Even today many temples in Kerala has mother (Baghavathy) and animism (snake worship) has their main deity.

Muslims :

Islam is believed entered into India through Kerala. There are historical records of commercial trading between Kerala and Middle East during 7th Century AD. The Jews and Arabs of the Pre-Islamic period were among the pioneers of spice trade with Kerala. The religion of Islam was also by these traders from Middle East, who later settled in Coastal belt of Kerala. To this day Muslims are very proficient in trade and commerce. Muslims in Kerala, as anywhere else in the world, are close-knit unit clear-cut religious and political agenda.

Christians :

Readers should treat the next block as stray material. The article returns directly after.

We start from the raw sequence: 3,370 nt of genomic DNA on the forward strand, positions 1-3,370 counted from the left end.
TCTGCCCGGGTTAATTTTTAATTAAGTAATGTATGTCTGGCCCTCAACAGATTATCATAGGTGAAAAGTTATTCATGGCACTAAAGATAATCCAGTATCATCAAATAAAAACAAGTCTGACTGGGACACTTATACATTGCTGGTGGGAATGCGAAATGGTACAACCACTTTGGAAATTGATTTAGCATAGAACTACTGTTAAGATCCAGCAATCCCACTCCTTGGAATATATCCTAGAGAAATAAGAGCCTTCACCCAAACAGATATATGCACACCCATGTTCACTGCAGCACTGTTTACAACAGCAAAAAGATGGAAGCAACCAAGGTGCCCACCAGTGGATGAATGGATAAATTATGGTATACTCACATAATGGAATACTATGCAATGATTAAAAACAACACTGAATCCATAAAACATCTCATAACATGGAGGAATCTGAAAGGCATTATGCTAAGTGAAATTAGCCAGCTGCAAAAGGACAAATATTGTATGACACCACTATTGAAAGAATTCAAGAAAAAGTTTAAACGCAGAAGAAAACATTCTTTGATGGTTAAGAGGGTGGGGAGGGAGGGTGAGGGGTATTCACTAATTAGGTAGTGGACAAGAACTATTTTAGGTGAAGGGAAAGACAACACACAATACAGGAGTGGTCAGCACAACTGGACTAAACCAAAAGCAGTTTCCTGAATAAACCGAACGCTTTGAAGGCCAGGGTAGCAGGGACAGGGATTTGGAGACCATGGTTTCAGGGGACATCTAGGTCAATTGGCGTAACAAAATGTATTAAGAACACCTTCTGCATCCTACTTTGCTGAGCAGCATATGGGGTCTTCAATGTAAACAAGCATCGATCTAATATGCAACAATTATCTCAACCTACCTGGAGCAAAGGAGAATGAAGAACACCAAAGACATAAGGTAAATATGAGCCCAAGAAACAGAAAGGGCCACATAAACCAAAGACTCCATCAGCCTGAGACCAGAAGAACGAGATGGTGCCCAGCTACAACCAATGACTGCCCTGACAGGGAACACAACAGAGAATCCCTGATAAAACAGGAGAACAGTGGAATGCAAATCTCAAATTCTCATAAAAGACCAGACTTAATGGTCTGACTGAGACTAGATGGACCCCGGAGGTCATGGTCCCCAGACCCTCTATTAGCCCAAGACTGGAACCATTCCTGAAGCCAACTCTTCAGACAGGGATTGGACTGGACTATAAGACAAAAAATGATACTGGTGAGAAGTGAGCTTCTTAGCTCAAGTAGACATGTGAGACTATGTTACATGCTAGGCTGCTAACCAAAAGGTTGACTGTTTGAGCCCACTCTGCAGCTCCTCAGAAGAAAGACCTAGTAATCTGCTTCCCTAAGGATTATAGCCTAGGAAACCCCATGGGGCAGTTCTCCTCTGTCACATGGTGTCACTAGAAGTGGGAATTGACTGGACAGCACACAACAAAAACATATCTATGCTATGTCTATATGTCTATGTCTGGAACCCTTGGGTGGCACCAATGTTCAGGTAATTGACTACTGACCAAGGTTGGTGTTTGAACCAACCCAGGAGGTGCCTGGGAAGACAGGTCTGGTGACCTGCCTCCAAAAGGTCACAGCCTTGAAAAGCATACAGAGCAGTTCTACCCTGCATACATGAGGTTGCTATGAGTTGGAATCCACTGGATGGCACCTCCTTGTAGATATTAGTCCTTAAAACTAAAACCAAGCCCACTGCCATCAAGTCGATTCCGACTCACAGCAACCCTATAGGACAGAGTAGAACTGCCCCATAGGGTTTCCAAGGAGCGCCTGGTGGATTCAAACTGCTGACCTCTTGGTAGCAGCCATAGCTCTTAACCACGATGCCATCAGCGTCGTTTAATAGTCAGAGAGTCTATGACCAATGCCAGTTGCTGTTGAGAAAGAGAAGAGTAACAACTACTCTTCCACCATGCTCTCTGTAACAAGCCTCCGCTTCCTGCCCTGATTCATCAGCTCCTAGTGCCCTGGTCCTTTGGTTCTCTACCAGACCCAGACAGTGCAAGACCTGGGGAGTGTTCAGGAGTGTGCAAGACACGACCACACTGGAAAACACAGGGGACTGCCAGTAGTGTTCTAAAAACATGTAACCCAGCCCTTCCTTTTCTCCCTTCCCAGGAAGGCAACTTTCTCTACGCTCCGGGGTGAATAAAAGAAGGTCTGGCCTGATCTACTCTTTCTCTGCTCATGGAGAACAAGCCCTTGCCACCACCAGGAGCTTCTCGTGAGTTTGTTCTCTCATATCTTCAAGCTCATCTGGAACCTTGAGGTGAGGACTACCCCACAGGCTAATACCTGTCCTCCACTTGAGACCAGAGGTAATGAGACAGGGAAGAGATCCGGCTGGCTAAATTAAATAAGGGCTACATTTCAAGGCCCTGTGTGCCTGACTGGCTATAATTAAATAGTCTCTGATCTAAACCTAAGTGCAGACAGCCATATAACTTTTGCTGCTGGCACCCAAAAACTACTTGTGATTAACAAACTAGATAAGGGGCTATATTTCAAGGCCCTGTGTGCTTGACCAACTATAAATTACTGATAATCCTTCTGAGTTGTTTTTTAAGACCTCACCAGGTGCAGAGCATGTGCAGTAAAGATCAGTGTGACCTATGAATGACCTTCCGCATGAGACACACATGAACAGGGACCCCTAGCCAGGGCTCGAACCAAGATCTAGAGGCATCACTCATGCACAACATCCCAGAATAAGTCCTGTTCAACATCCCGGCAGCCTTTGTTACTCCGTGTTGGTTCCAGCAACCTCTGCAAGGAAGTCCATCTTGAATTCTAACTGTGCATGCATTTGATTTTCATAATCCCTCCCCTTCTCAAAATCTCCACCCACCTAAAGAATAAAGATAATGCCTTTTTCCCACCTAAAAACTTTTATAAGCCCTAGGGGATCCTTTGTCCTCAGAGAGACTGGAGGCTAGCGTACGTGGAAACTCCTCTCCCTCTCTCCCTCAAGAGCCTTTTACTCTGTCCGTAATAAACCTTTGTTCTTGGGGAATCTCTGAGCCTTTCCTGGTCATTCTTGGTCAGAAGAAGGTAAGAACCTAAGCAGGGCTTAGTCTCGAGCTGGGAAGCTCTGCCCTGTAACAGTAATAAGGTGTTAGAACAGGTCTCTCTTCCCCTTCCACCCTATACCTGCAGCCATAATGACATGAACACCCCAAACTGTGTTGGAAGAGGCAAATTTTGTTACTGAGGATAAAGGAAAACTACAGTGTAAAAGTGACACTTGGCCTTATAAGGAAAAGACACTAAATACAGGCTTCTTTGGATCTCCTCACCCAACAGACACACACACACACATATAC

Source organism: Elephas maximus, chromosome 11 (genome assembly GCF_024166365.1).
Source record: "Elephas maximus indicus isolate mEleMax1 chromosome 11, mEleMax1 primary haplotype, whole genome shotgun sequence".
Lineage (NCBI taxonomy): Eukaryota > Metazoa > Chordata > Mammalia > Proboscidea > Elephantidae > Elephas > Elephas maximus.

In the absence of clear historical records, it is believed that Apostle of Jesus, St. Thomas himself, introduced Christianity in India in the year 52 A.D. The early Christians (St. Thomas Christians) were called Syrian Christians because they followed the Syriac liturgy, a dialect of Aramaic, the language of Jesus. With the arrival of Portuguese (1498) and the establishment of their political influence, the Latin rite emerged as an important factor and a large community of Latin Christians sprang up and grew, particularly in the coastal areas. The work of St. Francis Xavier and the synod of Diamper (1599) played an important part in the Latinisation of the church. In the beginning of 19th century, when the British spread its influence in Kerala, the Church Mission Society (CMS) of London actively associated them in the workings of Syrian Church. After some years of close co-operation, the missionaries broke their connection with Syrian Bishops and church. It was on their initiative the Anglican Church came into existence.